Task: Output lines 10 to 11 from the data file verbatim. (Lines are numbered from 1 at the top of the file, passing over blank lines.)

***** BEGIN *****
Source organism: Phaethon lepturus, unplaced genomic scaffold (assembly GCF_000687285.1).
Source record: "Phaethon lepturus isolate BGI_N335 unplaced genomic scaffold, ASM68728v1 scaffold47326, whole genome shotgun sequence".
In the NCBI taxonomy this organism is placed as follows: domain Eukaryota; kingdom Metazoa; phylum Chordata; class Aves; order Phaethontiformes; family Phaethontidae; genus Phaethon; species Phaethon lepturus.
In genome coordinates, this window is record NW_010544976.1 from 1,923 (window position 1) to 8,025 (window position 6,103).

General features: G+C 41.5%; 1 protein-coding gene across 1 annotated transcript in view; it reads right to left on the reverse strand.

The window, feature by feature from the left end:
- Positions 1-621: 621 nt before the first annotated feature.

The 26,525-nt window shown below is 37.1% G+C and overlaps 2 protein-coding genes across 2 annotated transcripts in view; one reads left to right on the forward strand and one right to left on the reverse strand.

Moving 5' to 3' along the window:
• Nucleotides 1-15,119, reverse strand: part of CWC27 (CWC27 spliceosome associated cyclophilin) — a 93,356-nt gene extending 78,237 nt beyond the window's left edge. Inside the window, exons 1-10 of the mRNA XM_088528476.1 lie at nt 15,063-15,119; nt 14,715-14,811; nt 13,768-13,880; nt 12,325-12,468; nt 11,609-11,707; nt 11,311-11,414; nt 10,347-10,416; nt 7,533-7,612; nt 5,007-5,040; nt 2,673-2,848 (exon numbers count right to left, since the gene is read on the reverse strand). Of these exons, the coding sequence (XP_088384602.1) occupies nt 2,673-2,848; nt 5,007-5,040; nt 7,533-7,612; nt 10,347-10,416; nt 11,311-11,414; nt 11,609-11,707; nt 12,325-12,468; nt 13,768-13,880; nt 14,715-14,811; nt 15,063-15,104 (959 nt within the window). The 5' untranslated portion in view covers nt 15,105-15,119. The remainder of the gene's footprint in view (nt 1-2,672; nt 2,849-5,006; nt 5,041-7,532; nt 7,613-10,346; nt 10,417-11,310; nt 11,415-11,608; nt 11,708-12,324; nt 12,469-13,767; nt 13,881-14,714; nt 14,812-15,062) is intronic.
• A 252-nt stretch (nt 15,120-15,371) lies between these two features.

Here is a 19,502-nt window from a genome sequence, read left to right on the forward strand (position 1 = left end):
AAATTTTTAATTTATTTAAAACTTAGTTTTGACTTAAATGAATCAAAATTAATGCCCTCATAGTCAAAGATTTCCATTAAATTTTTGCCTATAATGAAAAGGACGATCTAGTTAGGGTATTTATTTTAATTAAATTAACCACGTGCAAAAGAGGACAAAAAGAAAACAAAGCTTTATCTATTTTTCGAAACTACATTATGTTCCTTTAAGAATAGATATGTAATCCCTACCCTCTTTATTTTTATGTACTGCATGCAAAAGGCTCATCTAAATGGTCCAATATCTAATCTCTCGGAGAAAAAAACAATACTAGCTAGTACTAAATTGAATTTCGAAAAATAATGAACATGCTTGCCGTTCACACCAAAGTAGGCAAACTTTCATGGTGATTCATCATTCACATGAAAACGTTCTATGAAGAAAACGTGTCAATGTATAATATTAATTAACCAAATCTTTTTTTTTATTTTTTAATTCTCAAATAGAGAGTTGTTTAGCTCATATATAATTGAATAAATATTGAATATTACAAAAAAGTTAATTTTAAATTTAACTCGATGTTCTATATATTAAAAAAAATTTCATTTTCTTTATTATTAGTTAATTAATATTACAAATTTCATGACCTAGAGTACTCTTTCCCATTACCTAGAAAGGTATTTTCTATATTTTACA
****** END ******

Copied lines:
• Nucleotides 1-15,119, reverse strand: part of CWC27 (CWC27 spliceosome associated cyclophilin) — a 93,356-nt gene extending 78,237 nt beyond the window's left edge. Inside the window, exons 1-10 of the mRNA XM_088528476.1 lie at nt 15,063-15,119; nt 14,715-14,811; nt 13,768-13,880; nt 12,325-12,468; nt 11,609-11,707; nt 11,311-11,414; nt 10,347-10,416; nt 7,533-7,612; nt 5,007-5,040; nt 2,673-2,848 (exon numbers count right to left, since the gene is read on the reverse strand). Of these exons, the coding sequence (XP_088384602.1) occupies nt 2,673-2,848; nt 5,007-5,040; nt 7,533-7,612; nt 10,347-10,416; nt 11,311-11,414; nt 11,609-11,707; nt 12,325-12,468; nt 13,768-13,880; nt 14,715-14,811; nt 15,063-15,104 (959 nt within the window). The 5' untranslated portion in view covers nt 15,105-15,119. The remainder of the gene's footprint in view (nt 1-2,672; nt 2,849-5,006; nt 5,041-7,532; nt 7,613-10,346; nt 10,417-11,310; nt 11,415-11,608; nt 11,708-12,324; nt 12,469-13,767; nt 13,881-14,714; nt 14,812-15,062) is intronic.
• A 252-nt stretch (nt 15,120-15,371) lies between these two features.